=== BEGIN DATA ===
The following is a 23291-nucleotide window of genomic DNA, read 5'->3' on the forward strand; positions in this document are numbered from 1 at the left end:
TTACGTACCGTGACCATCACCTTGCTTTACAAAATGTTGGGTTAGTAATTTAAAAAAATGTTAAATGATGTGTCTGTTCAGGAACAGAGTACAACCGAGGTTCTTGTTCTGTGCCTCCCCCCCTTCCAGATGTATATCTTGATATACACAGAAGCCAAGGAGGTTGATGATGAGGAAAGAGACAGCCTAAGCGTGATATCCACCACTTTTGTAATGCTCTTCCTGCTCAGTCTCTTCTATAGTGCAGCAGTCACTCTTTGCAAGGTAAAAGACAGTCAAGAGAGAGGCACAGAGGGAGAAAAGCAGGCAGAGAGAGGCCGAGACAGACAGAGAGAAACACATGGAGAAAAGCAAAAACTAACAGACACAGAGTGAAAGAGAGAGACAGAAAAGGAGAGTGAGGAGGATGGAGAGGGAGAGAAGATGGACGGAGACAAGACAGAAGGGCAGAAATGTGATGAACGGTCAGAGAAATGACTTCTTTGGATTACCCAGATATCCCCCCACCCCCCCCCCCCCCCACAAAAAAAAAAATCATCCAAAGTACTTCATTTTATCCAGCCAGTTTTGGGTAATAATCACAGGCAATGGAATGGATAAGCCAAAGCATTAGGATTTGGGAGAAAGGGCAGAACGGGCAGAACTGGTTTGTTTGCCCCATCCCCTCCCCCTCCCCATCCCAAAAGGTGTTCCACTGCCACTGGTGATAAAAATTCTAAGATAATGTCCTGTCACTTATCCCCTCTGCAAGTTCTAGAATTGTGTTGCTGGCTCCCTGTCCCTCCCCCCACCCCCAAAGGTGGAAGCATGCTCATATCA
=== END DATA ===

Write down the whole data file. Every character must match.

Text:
The following is a 23291-nucleotide window of genomic DNA, read 5'->3' on the forward strand; positions in this document are numbered from 1 at the left end:
TTACGTACCGTGACCATCACCTTGCTTTACAAAATGTTGGGTTAGTAATTTAAAAAAATGTTAAATGATGTGTCTGTTCAGGAACAGAGTACAACCGAGGTTCTTGTTCTGTGCCTCCCCCCCTTCCAGATGTATATCTTGATATACACAGAAGCCAAGGAGGTTGATGATGAGGAAAGAGACAGCCTAAGCGTGATATCCACCACTTTTGTAATGCTCTTCCTGCTCAGTCTCTTCTATAGTGCAGCAGTCACTCTTTGCAAGGTAAAAGACAGTCAAGAGAGAGGCACAGAGGGAGAAAAGCAGGCAGAGAGAGGCCGAGACAGACAGAGAGAAACACATGGAGAAAAGCAAAAACTAACAGACACAGAGTGAAAGAGAGAGACAGAAAAGGAGAGTGAGGAGGATGGAGAGGGAGAGAAGATGGACGGAGACAAGACAGAAGGGCAGAAATGTGATGAACGGTCAGAGAAATGACTTCTTTGGATTACCCAGATATCCCCCCACCCCCCCCCCCCCCCACAAAAAAAAAAATCATCCAAAGTACTTCATTTTATCCAGCCAGTTTTGGGTAATAATCACAGGCAATGGAATGGATAAGCCAAAGCATTAGGATTTGGGAGAAAGGGCAGAACGGGCAGAACTGGTTTGTTTGCCCCATCCCCTCCCCCTCCCCATCCCAAAAGGTGTTCCACTGCCACTGGTGATAAAAATTCTAAGATAATGTCCTGTCACTTATCCCCTCTGCAAGTTCTAGAATTGTGTTGCTGGCTCCCTGTCCCTCCCCCCACCCCCAAAGGTGGAAGCATGCTCATATCA